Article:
Here at Kahn Media we get sent a lot of photo and video-related content from our clients. We appreciate it, as it’s nearly impossible for us to shoot every event, meet, show, race, shop visit, etc. In an effort to maintain some quality control as well as reduce time burned, I have compiled this list of guidelines. The guidelines are universal and can make a world of difference in the end product and the process leading up to it.
We’ll start with video work since it demands more specific settings and consumes a lot more space.
- Shoot with a tripod whenever possible. This is an effort to reduce the amount of shake and vibrations in our videos. When I’m out filming cars, I always have a tripod with me. For interviews, stationary shots, moving shots, pans, and everything else, these shots look a lot more professional. When the footage is more professional it shows that your company puts a lot of effort and thought into every little detail.
- Shoot everything in the same format. Now with HD cameras especially you are given plenty of options in how the camera will record its footage. Varying formats in the same project not only looks less professional, it also can be entirely incompatible.
- At Kahn Media everything as of right now is shot in 720p and the majority of footage is at 30fps. Why? Because the majority of our video goes online, and YouTube maxes out at 720p, but this format still looks good on a TV screen.
- Use a GoPro Hero HD? The setting R2 for 1080i/p is largely unnecessary for most internet-based projects and will just result in a larger file size.
- If you shoot something with the intent of it being turned into slow-motion footage, keep the 720p and shoot at 60fps. This is double the frame rate so the slowed footage will look much smoother.
- Normal Footage: 720p/30fps
- Slow Motion Footage: 720p/60fps (R3 on the GoPro)
- Import the Footage from the Camcorder. It is important that you import footage from the camera instead of dragging files over like a hard drive. Cameras don’t automatically record to an editable file format. The footage needs to be imported into an editing program. Cameras come with software to properly import footage and many other programs are also capable of doing this. I’ve been receiving a growing number of .MTS files lately as well as many other non-compatible formats. We have ways of making MTS files work eventually but it is very time consuming and just delays videos further. The exception to this being GoPros which record into a .MOV file format which is perfect for editing.
- Import footage – don’t just drag files over (Except for with Gopros)
- Desired files: Uncompressed .MOV Files
- Shoot high-resolution. We don’t need or necessarily want RAW files for event coverage and/or blog posts. However, a high-quality JPEG can go a long way.
- Shoot with the sun to your back. This is for lighting/exposure purposes of course. You can do a lot with ambient (natural) light if you utilize it properly. This tip can help you eliminate a lot of unwanted shadows and will clean up the look of photos significantly.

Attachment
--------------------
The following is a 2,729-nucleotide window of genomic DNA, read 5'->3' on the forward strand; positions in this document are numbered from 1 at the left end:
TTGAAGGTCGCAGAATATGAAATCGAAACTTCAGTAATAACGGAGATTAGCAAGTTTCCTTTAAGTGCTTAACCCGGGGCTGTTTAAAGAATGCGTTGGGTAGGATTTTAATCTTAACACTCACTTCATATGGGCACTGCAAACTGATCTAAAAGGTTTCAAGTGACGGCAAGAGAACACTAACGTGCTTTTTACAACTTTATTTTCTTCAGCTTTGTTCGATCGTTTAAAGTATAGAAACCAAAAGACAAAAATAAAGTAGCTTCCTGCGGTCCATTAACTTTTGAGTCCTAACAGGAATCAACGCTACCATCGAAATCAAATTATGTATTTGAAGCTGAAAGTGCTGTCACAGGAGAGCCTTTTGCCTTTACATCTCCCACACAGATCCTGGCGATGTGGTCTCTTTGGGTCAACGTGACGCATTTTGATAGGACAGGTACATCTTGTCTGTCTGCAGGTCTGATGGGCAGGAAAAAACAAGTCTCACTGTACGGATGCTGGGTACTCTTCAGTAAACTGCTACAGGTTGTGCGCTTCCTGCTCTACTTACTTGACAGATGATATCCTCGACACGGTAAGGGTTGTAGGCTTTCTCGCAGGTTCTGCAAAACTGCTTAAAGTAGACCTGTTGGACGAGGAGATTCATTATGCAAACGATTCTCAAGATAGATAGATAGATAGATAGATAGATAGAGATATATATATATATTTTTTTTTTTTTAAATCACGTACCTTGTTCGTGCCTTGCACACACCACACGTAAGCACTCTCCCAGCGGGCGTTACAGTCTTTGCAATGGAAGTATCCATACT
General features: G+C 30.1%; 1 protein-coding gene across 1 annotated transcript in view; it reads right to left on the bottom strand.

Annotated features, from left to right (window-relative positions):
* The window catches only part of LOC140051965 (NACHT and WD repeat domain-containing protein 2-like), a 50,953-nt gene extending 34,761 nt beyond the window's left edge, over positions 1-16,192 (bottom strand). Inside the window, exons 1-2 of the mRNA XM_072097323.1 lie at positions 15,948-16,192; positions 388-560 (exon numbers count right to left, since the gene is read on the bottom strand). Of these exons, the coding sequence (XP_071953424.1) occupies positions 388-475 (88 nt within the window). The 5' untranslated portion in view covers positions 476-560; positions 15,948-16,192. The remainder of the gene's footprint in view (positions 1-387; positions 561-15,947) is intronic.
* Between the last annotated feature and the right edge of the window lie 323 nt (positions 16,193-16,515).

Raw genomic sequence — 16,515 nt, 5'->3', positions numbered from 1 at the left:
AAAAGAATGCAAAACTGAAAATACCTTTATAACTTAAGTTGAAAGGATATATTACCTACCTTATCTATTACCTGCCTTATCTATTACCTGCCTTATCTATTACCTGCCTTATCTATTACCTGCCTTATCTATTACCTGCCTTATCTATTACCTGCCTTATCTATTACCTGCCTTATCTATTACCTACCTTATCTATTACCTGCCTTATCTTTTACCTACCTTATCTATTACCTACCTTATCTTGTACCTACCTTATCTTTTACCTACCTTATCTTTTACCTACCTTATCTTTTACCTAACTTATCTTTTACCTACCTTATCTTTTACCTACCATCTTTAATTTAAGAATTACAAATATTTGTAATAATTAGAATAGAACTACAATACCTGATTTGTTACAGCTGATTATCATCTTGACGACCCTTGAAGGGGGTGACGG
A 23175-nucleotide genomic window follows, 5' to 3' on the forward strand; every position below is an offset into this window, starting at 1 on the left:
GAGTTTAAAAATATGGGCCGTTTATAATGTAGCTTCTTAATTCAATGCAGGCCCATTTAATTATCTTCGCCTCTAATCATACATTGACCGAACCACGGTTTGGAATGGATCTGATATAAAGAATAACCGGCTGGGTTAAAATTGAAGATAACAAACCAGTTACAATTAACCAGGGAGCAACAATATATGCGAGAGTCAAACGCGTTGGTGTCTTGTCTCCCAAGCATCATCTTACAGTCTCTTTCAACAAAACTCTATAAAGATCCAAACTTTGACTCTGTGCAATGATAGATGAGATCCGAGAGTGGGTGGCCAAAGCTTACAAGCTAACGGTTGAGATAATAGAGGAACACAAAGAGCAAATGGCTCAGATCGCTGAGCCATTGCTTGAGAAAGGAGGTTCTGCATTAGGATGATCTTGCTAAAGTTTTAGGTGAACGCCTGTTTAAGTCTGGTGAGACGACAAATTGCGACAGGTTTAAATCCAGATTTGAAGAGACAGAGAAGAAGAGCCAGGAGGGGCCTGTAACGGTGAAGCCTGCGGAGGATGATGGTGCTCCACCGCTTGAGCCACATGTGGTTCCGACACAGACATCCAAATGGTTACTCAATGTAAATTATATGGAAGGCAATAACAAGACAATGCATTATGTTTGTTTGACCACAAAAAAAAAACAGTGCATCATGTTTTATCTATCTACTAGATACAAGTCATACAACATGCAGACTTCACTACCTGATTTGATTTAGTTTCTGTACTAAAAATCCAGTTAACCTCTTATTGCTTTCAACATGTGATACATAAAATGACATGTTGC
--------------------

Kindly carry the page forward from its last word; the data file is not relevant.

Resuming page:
- Show as much as you can. Take photos of everything going on. A cool car, a race, a funny story, a cool story, anything relevant.
- Avoid busy backgrounds. Nothing kills a shot quicker than having your competitors’ vehicles in the background. Always try to get your company’s car separate from anything that could make the photo unusable.
- Get multiple shots of each car. Get overview shots and specific shots of your product. If possible, get photos that include the vehicle and owner’s info (Ex: A tag at a car show)
- Interview customers. Ask people questions that use your product. Film their reactions (use a microphone if possible). Take some notes, maybe a good write-up or caption could be tied into the photos. People also enjoy feeling like their voice is heard, especially if it’s by the companies that they have given their hard-earned money to.
- Show people having a good time. Get shots of people enjoying events you sponsor, or customers enjoying your products. This can be as valuable, if not more so than a traditional commercial. People like companies that not only have good products but also reinvest in the community and give that community a chance to enjoy themselves (Ex: Muscle car events for the Muscle Car Community). Make a point of showing that you support the community and that people are enjoying events you sponsor.
- Have fun. If you’re having a good time while shooting and experiencing the cars or races it’ll carry over to the footage. Our goal here isn’t just about showing company’s products, we want to show that our clients are into fun. All of our clients have products that are used in fun applications like races. We want people to see footage from events that our clients contribute to and/or participate in. If someone uses a client’s product in the race I will show that person using the product and usually interview him or her as well. It’s better to have more footage and sort through it than coming up short on footage when working on something.
It’s important that you put some effort into the quality of photo and video work for your company. Customers, both current and potential, will notice the quality of this and directly associate it with your product. The cleaner and better shot everything is, the better the company’s image. Follow these steps when possible and have a good time while doing so and it’ll work wonders.
I can’t wait to see what you guys can do.